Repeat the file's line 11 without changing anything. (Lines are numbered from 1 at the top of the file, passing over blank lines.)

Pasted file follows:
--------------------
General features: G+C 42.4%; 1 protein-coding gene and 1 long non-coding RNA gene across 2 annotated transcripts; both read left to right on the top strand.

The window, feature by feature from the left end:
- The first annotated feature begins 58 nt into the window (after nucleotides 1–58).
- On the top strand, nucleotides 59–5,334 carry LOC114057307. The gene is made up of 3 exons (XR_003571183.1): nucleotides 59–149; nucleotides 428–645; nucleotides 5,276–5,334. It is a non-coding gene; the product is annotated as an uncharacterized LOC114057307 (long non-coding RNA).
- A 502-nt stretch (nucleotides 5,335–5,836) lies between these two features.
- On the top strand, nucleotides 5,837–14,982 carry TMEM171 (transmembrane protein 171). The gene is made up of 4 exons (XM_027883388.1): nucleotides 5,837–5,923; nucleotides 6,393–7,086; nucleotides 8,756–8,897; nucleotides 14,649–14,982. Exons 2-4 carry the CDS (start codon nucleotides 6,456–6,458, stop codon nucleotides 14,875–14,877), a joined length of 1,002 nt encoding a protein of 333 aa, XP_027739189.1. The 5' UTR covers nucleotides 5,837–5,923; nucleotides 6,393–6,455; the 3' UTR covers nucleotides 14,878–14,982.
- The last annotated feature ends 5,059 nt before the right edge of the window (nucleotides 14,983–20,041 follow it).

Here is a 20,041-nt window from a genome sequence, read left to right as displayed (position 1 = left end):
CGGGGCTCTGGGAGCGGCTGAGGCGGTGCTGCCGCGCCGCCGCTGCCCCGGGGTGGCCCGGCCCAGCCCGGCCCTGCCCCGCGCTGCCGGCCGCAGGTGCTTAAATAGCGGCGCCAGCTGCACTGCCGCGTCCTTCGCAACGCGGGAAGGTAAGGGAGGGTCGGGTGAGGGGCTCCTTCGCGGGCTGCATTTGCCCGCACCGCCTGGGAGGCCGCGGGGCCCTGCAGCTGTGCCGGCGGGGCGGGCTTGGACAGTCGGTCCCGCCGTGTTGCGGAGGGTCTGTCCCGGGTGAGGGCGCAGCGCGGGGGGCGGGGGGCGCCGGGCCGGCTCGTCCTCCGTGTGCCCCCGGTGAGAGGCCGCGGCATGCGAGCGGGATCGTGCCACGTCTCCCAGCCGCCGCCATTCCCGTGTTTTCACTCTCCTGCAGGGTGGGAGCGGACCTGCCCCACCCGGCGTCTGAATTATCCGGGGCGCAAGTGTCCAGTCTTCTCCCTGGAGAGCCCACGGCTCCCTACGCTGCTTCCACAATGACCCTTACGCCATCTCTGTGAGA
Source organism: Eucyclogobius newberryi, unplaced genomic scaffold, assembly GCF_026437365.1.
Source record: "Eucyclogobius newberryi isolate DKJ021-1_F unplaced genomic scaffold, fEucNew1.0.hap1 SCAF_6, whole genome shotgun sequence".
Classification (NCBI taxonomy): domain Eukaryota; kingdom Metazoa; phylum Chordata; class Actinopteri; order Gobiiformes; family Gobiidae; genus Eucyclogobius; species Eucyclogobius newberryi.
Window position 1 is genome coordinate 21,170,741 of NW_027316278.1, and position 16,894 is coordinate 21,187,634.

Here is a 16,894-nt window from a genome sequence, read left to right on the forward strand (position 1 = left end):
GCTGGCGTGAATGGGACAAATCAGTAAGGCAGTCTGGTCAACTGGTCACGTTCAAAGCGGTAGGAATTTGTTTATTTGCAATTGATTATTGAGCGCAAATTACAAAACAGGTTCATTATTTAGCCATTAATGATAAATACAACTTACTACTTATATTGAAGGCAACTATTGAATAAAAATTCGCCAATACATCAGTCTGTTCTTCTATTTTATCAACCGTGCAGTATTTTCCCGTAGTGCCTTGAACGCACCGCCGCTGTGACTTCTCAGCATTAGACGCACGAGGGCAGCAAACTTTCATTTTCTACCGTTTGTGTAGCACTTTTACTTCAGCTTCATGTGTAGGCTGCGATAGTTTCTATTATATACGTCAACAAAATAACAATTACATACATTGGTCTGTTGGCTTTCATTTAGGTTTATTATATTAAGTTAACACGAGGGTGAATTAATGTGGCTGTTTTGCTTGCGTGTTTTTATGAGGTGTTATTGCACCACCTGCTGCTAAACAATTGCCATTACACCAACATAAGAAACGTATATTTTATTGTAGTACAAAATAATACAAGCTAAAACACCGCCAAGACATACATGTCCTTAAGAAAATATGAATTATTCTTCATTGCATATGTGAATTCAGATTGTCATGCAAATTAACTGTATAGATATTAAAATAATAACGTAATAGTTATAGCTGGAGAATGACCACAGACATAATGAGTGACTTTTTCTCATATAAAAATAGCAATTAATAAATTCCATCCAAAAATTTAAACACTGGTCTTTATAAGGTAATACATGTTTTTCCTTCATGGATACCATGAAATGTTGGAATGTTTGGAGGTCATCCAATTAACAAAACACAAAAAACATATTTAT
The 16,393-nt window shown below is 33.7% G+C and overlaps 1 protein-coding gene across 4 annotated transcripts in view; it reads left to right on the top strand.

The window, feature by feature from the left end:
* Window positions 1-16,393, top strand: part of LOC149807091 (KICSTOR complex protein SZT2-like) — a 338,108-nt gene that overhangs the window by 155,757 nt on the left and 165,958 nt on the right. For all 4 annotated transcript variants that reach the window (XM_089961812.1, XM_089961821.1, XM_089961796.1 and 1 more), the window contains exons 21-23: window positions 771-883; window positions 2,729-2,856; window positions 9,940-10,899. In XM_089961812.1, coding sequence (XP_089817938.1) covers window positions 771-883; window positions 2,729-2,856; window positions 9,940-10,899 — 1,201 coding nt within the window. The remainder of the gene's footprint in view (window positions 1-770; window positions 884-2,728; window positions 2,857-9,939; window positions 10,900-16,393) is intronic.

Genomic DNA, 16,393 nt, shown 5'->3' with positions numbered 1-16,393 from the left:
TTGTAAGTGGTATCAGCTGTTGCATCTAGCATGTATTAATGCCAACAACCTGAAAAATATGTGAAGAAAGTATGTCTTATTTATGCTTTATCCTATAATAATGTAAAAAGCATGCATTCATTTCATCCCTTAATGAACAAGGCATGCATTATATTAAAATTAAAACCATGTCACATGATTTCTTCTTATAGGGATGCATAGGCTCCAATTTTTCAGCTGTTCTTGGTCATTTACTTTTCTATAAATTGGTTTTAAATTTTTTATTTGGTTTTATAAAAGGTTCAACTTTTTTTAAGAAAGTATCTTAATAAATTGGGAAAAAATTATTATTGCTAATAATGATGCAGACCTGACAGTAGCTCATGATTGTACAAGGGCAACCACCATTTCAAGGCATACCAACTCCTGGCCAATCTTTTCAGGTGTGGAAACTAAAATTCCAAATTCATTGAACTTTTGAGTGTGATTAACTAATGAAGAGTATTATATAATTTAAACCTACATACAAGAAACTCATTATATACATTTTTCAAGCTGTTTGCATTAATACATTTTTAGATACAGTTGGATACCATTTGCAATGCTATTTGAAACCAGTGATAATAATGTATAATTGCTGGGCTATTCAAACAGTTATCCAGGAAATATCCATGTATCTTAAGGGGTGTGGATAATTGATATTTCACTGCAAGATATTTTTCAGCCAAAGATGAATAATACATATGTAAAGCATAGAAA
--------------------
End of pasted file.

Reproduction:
Source record: "Eucyclogobius newberryi isolate DKJ021-1_F unplaced genomic scaffold, fEucNew1.0.hap1 SCAF_6, whole genome shotgun sequence".